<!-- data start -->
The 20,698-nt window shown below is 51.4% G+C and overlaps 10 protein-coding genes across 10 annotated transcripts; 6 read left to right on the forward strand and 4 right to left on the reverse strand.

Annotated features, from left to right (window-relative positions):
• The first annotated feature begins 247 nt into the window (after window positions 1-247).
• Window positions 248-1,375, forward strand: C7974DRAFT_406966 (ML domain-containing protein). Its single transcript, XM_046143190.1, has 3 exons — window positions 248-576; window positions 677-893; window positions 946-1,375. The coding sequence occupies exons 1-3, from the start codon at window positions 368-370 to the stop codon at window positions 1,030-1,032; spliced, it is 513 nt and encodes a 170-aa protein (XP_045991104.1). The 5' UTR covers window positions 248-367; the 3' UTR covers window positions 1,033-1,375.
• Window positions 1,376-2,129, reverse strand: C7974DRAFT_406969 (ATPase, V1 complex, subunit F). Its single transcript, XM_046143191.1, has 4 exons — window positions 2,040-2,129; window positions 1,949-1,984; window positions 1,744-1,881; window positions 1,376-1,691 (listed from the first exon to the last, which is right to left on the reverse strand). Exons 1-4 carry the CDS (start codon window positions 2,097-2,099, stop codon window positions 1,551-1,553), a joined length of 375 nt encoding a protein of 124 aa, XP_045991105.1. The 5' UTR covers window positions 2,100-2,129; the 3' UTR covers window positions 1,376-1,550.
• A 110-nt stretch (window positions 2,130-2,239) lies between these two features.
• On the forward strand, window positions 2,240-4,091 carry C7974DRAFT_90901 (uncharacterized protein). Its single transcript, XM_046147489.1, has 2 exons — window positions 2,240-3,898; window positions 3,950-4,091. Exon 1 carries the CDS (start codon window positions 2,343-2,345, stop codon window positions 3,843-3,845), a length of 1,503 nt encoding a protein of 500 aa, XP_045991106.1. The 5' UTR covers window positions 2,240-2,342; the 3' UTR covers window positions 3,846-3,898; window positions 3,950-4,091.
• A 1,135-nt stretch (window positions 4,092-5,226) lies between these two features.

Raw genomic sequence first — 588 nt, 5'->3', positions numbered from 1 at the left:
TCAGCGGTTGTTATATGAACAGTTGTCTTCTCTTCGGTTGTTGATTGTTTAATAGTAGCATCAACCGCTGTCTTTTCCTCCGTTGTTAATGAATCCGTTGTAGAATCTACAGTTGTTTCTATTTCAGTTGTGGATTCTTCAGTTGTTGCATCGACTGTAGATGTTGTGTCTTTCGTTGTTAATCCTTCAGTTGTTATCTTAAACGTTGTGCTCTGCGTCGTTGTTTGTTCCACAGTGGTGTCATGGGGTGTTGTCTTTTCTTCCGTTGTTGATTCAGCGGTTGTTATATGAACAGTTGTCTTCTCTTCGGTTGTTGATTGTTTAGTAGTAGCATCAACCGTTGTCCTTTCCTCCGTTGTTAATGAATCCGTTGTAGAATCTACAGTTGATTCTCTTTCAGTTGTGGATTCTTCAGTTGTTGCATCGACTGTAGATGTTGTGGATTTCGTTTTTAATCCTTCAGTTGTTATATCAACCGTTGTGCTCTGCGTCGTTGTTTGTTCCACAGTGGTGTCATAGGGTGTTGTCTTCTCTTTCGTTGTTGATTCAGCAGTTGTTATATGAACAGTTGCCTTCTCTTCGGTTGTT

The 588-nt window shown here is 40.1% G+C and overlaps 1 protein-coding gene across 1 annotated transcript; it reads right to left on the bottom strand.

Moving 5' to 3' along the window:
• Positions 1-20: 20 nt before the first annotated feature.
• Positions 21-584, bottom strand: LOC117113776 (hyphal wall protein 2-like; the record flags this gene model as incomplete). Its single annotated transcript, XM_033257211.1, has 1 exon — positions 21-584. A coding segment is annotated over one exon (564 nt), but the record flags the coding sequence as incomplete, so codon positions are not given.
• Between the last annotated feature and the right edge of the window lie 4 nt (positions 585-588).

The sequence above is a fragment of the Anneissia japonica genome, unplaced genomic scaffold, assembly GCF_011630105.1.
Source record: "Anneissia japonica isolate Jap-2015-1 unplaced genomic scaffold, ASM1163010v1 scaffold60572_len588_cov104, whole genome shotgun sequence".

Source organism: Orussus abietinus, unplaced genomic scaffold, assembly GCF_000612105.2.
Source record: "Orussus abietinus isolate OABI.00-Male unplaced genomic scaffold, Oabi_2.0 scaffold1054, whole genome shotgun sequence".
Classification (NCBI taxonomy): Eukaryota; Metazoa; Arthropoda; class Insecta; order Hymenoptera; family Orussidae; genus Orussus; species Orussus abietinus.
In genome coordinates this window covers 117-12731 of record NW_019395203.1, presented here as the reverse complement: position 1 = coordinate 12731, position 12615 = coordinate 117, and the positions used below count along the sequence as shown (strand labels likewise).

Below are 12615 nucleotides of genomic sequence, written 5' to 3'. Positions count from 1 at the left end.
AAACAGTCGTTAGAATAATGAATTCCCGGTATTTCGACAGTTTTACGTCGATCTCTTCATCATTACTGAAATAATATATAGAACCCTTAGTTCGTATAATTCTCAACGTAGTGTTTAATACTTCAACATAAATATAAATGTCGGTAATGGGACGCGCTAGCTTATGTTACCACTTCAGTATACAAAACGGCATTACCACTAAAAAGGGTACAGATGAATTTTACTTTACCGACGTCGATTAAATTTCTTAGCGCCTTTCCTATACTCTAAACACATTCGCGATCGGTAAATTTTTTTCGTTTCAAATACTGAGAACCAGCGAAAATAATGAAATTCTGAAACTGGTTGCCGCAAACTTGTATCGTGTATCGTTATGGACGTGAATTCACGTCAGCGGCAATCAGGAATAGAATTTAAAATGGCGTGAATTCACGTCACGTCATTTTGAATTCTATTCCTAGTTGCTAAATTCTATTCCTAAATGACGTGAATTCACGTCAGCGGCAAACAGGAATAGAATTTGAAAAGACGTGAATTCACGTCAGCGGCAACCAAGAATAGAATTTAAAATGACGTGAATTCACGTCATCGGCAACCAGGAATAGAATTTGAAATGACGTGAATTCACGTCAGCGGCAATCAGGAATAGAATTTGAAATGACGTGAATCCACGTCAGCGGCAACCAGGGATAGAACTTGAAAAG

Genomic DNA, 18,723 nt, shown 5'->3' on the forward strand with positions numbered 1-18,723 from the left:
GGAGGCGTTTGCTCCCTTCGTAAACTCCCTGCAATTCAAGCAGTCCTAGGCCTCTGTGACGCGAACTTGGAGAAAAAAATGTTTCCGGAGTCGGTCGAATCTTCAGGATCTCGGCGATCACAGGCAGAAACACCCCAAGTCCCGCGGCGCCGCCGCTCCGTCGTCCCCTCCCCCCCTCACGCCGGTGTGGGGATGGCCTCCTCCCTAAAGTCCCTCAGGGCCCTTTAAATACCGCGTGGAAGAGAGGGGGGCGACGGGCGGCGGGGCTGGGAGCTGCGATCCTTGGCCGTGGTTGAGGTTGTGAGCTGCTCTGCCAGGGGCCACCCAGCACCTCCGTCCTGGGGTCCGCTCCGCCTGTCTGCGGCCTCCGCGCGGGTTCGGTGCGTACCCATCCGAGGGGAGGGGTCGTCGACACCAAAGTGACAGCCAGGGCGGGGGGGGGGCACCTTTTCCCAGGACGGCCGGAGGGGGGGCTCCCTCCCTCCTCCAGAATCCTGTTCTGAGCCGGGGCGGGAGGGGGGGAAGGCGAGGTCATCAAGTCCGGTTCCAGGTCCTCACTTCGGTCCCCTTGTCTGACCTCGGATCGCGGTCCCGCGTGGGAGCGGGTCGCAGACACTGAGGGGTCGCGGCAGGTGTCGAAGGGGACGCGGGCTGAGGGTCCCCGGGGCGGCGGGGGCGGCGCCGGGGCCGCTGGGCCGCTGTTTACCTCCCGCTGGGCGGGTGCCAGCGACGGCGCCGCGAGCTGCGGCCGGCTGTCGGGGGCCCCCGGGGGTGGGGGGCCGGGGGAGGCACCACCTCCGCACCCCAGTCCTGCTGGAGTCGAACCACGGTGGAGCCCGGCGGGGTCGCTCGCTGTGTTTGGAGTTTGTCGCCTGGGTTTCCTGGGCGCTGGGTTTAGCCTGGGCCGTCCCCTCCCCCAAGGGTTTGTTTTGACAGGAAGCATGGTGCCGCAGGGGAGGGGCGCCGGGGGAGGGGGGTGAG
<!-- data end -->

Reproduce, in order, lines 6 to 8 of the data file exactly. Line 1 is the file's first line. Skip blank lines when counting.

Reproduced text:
• A 110-nt stretch (window positions 2,130-2,239) lies between these two features.
• On the forward strand, window positions 2,240-4,091 carry C7974DRAFT_90901 (uncharacterized protein). Its single transcript, XM_046147489.1, has 2 exons — window positions 2,240-3,898; window positions 3,950-4,091. Exon 1 carries the CDS (start codon window positions 2,343-2,345, stop codon window positions 3,843-3,845), a length of 1,503 nt encoding a protein of 500 aa, XP_045991106.1. The 5' UTR covers window positions 2,240-2,342; the 3' UTR covers window positions 3,846-3,898; window positions 3,950-4,091.
• A 1,135-nt stretch (window positions 4,092-5,226) lies between these two features.